Quantitative literacy is a cultural field where language and quantitative constructs merge and are no longer one or the other.
-Robert Orrill, Historian, 2002
Literacy has been going through a paradigm shift since the beginning of the information age.
The ability to comprehend instructions and perform routine procedures, including calculations, in a rote manner is no longer adequate for our global and technological society. We need to sift through quantitative information to make decisions in our social, political, economic and cultural lives. Whether comparing and choosing healthcare, retirement or financial plans, or weighing the benefits and risks of an investment option, a medical treatment plan or the economic and environmental impact of a decision, we must navigate quantitative information.
The need to extend the definition of literacy first appeared in the 1959 report The Central Advisory Committee for Education in London, which described the term numeracy as an ability to communicate with numbers requiring sophisticated reasoning skills just as in traditional reading and writing literacies.
Since then, a new definition of literacy has emerged. In 1997 the College Board report Why Numbers Count: Quantitative Literacy for Tomorrow's America introduced the notion of Quantitative Literacy (QL) as a necessary skill set in order for the public to fully participate as active citizens in society.
Mathematician and QL expert Lynn Steen, Ph.D., emphasized in his 2001 report for the National Council on Education and the Disciplines that quantitatively literate citizens need to know more than formulas and equations. They need, he said, a predisposition to look at the world through mathematical eyes, to see the benefits (and risks) of thinking quantitatively about commonplace issues, and to approach complex problems with confidence in the value of careful reasoning. Quantitative literacy empowers people by giving them tools to think for themselves, to ask intelligent questions of experts, and to confront authority confidently. These are skills required to thrive in the modern world.
Current research and reporting has identified significant concerns among educators, policymakers and employers over the alarming gap between the quantitative needs of citizens and their ability to deal with quantitative information. Due to these increased concerns, the Mathematical Association of America reported that, over the last decade, introductory mathematics curricula in colleges and universities have shifted toward an emphasis on quantitative literacy and reasoning.
Former President of Harvard University Derek Bok argues in Our Underachieving Colleges that numeracy is not something mastered in a single course. The ability to apply quantitative methods to real-world problems requires a facility and an insight and intuition that can be developed only through repeated practice. This quantitative material needs to permeate the curriculum, not only in the sciences but also in the social sciences and, in appropriate cases, in the humanities.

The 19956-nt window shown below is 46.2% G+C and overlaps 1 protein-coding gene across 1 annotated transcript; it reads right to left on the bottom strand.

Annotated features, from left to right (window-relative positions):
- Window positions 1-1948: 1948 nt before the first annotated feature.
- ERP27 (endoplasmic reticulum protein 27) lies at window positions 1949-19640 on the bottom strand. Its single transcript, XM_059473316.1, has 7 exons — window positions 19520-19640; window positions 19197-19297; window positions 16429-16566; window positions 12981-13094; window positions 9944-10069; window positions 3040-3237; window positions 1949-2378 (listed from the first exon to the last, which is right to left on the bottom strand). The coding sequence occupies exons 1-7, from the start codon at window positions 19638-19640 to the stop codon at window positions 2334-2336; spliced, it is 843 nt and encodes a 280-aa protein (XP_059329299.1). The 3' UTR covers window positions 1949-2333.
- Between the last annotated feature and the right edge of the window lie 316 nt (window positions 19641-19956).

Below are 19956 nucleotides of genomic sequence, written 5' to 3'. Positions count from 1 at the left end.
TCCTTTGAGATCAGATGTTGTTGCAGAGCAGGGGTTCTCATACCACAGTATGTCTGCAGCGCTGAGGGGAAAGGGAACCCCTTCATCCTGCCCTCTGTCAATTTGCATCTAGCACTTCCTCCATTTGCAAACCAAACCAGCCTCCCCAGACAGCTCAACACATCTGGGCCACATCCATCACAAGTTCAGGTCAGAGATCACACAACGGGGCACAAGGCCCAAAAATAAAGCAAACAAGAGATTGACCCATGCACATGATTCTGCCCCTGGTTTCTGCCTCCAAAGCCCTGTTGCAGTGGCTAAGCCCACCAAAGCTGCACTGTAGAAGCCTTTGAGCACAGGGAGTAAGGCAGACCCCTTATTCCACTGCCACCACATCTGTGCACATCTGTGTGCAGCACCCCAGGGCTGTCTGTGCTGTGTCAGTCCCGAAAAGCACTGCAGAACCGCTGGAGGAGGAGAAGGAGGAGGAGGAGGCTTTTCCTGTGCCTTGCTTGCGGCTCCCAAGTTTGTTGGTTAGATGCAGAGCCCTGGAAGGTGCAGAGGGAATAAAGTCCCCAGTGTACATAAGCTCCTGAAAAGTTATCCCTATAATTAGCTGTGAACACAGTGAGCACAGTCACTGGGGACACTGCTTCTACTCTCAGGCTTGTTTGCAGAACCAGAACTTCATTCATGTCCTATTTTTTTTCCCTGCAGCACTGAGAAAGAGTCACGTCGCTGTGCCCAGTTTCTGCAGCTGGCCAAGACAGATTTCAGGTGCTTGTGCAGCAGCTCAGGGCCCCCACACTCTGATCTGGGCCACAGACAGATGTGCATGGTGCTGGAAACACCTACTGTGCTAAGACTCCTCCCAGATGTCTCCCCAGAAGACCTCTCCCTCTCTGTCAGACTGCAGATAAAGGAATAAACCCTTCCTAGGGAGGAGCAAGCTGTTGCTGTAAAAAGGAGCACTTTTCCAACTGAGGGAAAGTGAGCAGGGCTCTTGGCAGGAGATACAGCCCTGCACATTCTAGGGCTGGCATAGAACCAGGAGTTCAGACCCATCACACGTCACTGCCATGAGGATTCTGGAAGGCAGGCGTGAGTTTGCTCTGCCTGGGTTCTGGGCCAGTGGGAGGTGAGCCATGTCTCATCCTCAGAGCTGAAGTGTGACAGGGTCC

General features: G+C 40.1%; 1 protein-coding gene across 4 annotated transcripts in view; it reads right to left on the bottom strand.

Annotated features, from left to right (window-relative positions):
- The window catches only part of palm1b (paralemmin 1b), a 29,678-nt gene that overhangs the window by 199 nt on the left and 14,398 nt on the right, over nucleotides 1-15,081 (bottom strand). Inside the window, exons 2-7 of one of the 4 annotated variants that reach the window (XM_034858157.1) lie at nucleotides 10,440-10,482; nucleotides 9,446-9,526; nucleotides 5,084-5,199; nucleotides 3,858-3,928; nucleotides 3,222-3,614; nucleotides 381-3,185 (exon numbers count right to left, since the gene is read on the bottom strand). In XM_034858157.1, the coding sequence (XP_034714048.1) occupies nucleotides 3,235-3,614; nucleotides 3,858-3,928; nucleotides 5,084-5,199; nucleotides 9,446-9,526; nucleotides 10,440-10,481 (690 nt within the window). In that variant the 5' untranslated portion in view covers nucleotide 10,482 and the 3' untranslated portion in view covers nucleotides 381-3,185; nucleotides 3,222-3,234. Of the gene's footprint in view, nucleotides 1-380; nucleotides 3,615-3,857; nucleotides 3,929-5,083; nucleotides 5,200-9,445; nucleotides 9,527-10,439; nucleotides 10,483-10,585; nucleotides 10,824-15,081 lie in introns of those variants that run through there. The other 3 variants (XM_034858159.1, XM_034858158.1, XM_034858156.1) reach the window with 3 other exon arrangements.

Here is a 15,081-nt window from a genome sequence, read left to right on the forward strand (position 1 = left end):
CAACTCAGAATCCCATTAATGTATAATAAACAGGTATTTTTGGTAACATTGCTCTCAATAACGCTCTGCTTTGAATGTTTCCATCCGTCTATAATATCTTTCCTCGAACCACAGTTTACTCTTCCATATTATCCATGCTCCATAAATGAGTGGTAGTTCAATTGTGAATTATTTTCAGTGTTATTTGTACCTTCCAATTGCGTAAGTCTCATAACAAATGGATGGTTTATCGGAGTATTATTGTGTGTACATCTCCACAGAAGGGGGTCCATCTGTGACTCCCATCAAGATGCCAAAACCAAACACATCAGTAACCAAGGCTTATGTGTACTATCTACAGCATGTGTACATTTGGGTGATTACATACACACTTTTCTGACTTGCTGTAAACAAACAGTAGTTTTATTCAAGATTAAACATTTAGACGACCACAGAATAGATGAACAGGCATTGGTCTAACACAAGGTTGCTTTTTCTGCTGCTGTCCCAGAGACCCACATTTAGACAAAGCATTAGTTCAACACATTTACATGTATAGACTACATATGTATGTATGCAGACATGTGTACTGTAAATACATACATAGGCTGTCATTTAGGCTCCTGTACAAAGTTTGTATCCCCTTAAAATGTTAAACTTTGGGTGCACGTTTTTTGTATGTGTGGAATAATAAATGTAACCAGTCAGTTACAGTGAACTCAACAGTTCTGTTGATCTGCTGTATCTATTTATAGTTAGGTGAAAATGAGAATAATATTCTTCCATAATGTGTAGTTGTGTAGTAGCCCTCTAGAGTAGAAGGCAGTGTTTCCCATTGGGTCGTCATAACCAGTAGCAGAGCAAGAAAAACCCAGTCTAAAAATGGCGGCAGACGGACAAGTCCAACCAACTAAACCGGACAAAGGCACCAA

Since 2003 Colby-Sawyer has taken a leadership role at the national level in the implementation and dissemination of Quantitative Literacy and Reasoning (QLR) across curriculum initiatives. Efforts intensified in 2007 when the college received a National Science Foundation (NSF) grant to infuse QL across the curriculum. The projectleaders, who represented a variety of disciplines, organized nine faculty development workshops at national and regional levels. Since the start of the QL initiative, Colby-Sawyer faculty have developed more than 50 class activities across 13 disciplines; half of them are peer reviewed and published at the Science Education Resource Center at Carleton College's website and the remainder are posted at http://cscm.ag/quant-lit.
Currently, Colby-Sawyer is conducting NSFsupported research in collaboration with Bowdoin College, Wellesley College, Southern Maine Community College, Central Washington University and Edmonds Community College to develop a QLR assessment instrument that can be used by institutions for a variety of purposes. The instrument indicates that Colby-Sawyer must bring more intentional changes to the curriculum to improve students' QLR skills at a significant level.
The curriculum review process has developed a two-tiered plan. Colby- Sawyer is developing a QLR course requirement for all first-year students and will focus on how to strengthen students' quantitative skills throughout their college studies, particularly in their majors.
The college's goal is to prepare students for challenges and opportunities presented by the changing needs of the global, knowledge-based workforce and for full participation in the society as informed citizens. This challenge is faced by many institutions across the nation, and the concerns are shared by many developed nations. The most recent study conducted in 2013 by the Office of Economic Cooperation and Development reiterates these concerns surrounding the adult numeracy skills of many developed nations, including ours.
In addition to preparing the workforce to compete in a knowledge-based global economy, experts agree that another pressing issue must be considered. If individuals lack the ability to think numerically, they cannot participate fully in civic life, said Dr. Steen in his report to the National Council on Education and the Disciplines. This, he contends, brings into question the very basis of government of, by and for the people.
-by Semra Kilic-Bahi, Associate Professor, Natural Sciences